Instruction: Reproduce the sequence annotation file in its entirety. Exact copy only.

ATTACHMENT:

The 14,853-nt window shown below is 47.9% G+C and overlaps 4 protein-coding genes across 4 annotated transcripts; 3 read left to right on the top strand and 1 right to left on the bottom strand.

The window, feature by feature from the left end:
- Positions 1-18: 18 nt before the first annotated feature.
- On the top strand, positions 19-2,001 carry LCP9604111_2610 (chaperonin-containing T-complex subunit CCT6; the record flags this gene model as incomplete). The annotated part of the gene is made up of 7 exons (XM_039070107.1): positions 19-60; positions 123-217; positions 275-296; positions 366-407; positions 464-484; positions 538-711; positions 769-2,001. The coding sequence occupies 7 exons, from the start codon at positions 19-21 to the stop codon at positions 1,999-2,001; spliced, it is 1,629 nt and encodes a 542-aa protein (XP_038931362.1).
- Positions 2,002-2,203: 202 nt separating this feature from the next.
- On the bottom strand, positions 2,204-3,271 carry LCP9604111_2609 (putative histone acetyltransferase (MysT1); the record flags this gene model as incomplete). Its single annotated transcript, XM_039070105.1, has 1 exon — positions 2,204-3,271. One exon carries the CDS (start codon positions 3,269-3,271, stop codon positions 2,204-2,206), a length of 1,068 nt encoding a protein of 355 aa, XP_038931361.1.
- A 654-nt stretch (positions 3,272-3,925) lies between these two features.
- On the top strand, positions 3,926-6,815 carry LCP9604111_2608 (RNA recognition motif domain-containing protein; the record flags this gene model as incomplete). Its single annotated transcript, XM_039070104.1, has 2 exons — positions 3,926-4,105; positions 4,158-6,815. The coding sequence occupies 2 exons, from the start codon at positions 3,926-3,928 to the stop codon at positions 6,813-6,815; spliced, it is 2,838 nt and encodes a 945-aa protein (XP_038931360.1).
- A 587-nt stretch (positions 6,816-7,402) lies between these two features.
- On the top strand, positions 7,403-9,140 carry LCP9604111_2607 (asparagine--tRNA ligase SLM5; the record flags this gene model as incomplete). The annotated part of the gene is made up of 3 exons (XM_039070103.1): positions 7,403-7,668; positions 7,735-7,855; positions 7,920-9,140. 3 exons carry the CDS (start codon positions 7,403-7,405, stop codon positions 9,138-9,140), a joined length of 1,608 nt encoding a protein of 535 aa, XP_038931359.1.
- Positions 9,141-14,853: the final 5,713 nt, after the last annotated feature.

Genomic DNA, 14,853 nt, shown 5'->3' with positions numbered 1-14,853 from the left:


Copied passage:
The 14,853-nt window shown below is 47.9% G+C and overlaps 4 protein-coding genes across 4 annotated transcripts; 3 read left to right on the top strand and 1 right to left on the bottom strand.

The window, feature by feature from the left end:
- Positions 1-18: 18 nt before the first annotated feature.
- On the top strand, positions 19-2,001 carry LCP9604111_2610 (chaperonin-containing T-complex subunit CCT6; the record flags this gene model as incomplete). The annotated part of the gene is made up of 7 exons (XM_039070107.1): positions 19-60; positions 123-217; positions 275-296; positions 366-407; positions 464-484; positions 538-711; positions 769-2,001. The coding sequence occupies 7 exons, from the start codon at positions 19-21 to the stop codon at positions 1,999-2,001; spliced, it is 1,629 nt and encodes a 542-aa protein (XP_038931362.1).
- Positions 2,002-2,203: 202 nt separating this feature from the next.
- On the bottom strand, positions 2,204-3,271 carry LCP9604111_2609 (putative histone acetyltransferase (MysT1); the record flags this gene model as incomplete). Its single annotated transcript, XM_039070105.1, has 1 exon — positions 2,204-3,271. One exon carries the CDS (start codon positions 3,269-3,271, stop codon positions 2,204-2,206), a length of 1,068 nt encoding a protein of 355 aa, XP_038931361.1.
- A 654-nt stretch (positions 3,272-3,925) lies between these two features.
- On the top strand, positions 3,926-6,815 carry LCP9604111_2608 (RNA recognition motif domain-containing protein; the record flags this gene model as incomplete). Its single annotated transcript, XM_039070104.1, has 2 exons — positions 3,926-4,105; positions 4,158-6,815. The coding sequence occupies 2 exons, from the start codon at positions 3,926-3,928 to the stop codon at positions 6,813-6,815; spliced, it is 2,838 nt and encodes a 945-aa protein (XP_038931360.1).
- A 587-nt stretch (positions 6,816-7,402) lies between these two features.
- On the top strand, positions 7,403-9,140 carry LCP9604111_2607 (asparagine--tRNA ligase SLM5; the record flags this gene model as incomplete). The annotated part of the gene is made up of 3 exons (XM_039070103.1): positions 7,403-7,668; positions 7,735-7,855; positions 7,920-9,140. 3 exons carry the CDS (start codon positions 7,403-7,405, stop codon positions 9,138-9,140), a joined length of 1,608 nt encoding a protein of 535 aa, XP_038931359.1.
- Positions 9,141-14,853: the final 5,713 nt, after the last annotated feature.

Genomic DNA, 14,853 nt, shown 5'->3' with positions numbered 1-14,853 from the left: